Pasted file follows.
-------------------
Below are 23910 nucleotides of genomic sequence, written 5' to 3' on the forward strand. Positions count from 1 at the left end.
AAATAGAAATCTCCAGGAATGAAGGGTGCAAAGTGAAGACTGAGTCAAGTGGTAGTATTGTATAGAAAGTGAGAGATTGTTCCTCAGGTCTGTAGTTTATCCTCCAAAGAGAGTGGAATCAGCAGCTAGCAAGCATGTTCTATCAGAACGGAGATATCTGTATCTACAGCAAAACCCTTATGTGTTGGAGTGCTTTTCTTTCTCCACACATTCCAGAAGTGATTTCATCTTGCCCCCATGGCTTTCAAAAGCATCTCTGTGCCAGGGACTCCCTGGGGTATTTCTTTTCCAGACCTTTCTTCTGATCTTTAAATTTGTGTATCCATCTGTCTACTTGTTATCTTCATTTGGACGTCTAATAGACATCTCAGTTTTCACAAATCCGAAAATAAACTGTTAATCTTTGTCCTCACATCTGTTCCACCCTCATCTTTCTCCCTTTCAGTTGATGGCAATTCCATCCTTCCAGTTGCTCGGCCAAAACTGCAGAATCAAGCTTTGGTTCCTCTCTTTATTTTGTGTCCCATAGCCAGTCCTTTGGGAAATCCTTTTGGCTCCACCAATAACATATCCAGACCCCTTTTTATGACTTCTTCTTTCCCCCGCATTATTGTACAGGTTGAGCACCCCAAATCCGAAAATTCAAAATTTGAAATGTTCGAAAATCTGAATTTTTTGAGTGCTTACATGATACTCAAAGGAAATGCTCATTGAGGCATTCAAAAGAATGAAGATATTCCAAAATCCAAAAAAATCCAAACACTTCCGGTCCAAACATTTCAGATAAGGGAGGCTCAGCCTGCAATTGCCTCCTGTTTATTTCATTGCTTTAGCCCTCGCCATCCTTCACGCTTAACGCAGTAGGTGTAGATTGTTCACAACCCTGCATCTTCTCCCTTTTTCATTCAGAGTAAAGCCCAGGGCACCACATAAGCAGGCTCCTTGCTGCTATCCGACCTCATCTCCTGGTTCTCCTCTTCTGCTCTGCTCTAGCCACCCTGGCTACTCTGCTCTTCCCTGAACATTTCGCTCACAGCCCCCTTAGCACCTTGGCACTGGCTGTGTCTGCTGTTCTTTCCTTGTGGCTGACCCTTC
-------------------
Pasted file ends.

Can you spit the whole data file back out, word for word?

Below are 23910 nucleotides of genomic sequence, written 5' to 3' on the forward strand. Positions count from 1 at the left end.
AAATAGAAATCTCCAGGAATGAAGGGTGCAAAGTGAAGACTGAGTCAAGTGGTAGTATTGTATAGAAAGTGAGAGATTGTTCCTCAGGTCTGTAGTTTATCCTCCAAAGAGAGTGGAATCAGCAGCTAGCAAGCATGTTCTATCAGAACGGAGATATCTGTATCTACAGCAAAACCCTTATGTGTTGGAGTGCTTTTCTTTCTCCACACATTCCAGAAGTGATTTCATCTTGCCCCCATGGCTTTCAAAAGCATCTCTGTGCCAGGGACTCCCTGGGGTATTTCTTTTCCAGACCTTTCTTCTGATCTTTAAATTTGTGTATCCATCTGTCTACTTGTTATCTTCATTTGGACGTCTAATAGACATCTCAGTTTTCACAAATCCGAAAATAAACTGTTAATCTTTGTCCTCACATCTGTTCCACCCTCATCTTTCTCCCTTTCAGTTGATGGCAATTCCATCCTTCCAGTTGCTCGGCCAAAACTGCAGAATCAAGCTTTGGTTCCTCTCTTTATTTTGTGTCCCATAGCCAGTCCTTTGGGAAATCCTTTTGGCTCCACCAATAACATATCCAGACCCCTTTTTATGACTTCTTCTTTCCCCCGCATTATTGTACAGGTTGAGCACCCCAAATCCGAAAATTCAAAATTTGAAATGTTCGAAAATCTGAATTTTTTGAGTGCTTACATGATACTCAAAGGAAATGCTCATTGAGGCATTCAAAAGAATGAAGATATTCCAAAATCCAAAAAAATCCAAACACTTCCGGTCCAAACATTTCAGATAAGGGAGGCTCAGCCTGCAATTGCCTCCTGTTTATTTCATTGCTTTAGCCCTCGCCATCCTTCACGCTTAACGCAGTAGGTGTAGATTGTTCACAACCCTGCATCTTCTCCCTTTTTCATTCAGAGTAAAGCCCAGGGCACCACATAAGCAGGCTCCTTGCTGCTATCCGACCTCATCTCCTGGTTCTCCTCTTCTGCTCTGCTCTAGCCACCCTGGCTACTCTGCTCTTCCCTGAACATTTCGCTCACAGCCCCCTTAGCACCTTGGCACTGGCTGTGTCTGCTGTTCTTTCCTTGTGGCTGACCCTTC